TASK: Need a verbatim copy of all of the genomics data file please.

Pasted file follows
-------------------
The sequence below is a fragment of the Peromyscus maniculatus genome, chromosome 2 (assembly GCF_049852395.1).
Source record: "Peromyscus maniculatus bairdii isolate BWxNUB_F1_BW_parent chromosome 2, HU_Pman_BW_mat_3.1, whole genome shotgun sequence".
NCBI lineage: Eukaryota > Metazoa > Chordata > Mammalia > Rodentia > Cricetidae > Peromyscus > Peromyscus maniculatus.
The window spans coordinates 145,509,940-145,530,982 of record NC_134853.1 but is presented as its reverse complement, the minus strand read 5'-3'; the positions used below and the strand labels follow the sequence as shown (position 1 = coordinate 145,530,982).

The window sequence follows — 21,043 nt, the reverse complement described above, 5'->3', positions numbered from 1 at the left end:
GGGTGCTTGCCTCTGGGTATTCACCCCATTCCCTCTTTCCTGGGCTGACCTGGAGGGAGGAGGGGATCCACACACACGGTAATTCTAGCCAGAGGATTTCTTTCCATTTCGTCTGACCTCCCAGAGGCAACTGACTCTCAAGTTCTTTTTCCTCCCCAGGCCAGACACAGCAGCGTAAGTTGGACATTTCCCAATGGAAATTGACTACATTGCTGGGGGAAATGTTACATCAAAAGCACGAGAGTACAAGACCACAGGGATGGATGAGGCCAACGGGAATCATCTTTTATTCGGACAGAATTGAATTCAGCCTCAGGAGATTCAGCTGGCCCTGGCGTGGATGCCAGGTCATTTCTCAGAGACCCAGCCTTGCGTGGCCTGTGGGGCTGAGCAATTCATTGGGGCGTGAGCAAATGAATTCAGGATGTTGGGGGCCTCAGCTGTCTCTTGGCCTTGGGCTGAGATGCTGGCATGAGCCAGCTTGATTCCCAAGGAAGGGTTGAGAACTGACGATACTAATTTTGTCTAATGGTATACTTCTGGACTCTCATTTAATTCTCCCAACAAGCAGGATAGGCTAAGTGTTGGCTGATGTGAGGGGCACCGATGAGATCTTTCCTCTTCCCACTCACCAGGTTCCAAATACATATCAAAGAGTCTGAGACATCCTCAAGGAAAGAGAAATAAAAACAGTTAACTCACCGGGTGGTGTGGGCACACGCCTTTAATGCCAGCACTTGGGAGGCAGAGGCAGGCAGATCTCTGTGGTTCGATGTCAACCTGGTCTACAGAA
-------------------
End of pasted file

The sequence below is a fragment of the Peromyscus maniculatus genome, chromosome 2 (assembly GCF_049852395.1).
Source record: "Peromyscus maniculatus bairdii isolate BWxNUB_F1_BW_parent chromosome 2, HU_Pman_BW_mat_3.1, whole genome shotgun sequence".
NCBI lineage: Eukaryota > Metazoa > Chordata > Mammalia > Rodentia > Cricetidae > Peromyscus > Peromyscus maniculatus.
The window spans coordinates 145,509,940-145,530,982 of record NC_134853.1 but is presented as its reverse complement, the minus strand read 5'-3'; the positions used below and the strand labels follow the sequence as shown (position 1 = coordinate 145,530,982).

The window sequence follows — 21,043 nt, the reverse complement described above, 5'->3', positions numbered from 1 at the left end:
GGGTGCTTGCCTCTGGGTATTCACCCCATTCCCTCTTTCCTGGGCTGACCTGGAGGGAGGAGGGGATCCACACACACGGTAATTCTAGCCAGAGGATTTCTTTCCATTTCGTCTGACCTCCCAGAGGCAACTGACTCTCAAGTTCTTTTTCCTCCCCAGGCCAGACACAGCAGCGTAAGTTGGACATTTCCCAATGGAAATTGACTACATTGCTGGGGGAAATGTTACATCAAAAGCACGAGAGTACAAGACCACAGGGATGGATGAGGCCAACGGGAATCATCTTTTATTCGGACAGAATTGAATTCAGCCTCAGGAGATTCAGCTGGCCCTGGCGTGGATGCCAGGTCATTTCTCAGAGACCCAGCCTTGCGTGGCCTGTGGGGCTGAGCAATTCATTGGGGCGTGAGCAAATGAATTCAGGATGTTGGGGGCCTCAGCTGTCTCTTGGCCTTGGGCTGAGATGCTGGCATGAGCCAGCTTGATTCCCAAGGAAGGGTTGAGAACTGACGATACTAATTTTGTCTAATGGTATACTTCTGGACTCTCATTTAATTCTCCCAACAAGCAGGATAGGCTAAGTGTTGGCTGATGTGAGGGGCACCGATGAGATCTTTCCTCTTCCCACTCACCAGGTTCCAAATACATATCAAAGAGTCTGAGACATCCTCAAGGAAAGAGAAATAAAAACAGTTAACTCACCGGGTGGTGTGGGCACACGCCTTTAATGCCAGCACTTGGGAGGCAGAGGCAGGCAGATCTCTGTGGTTCGATGTCAACCTGGTCTACAGAA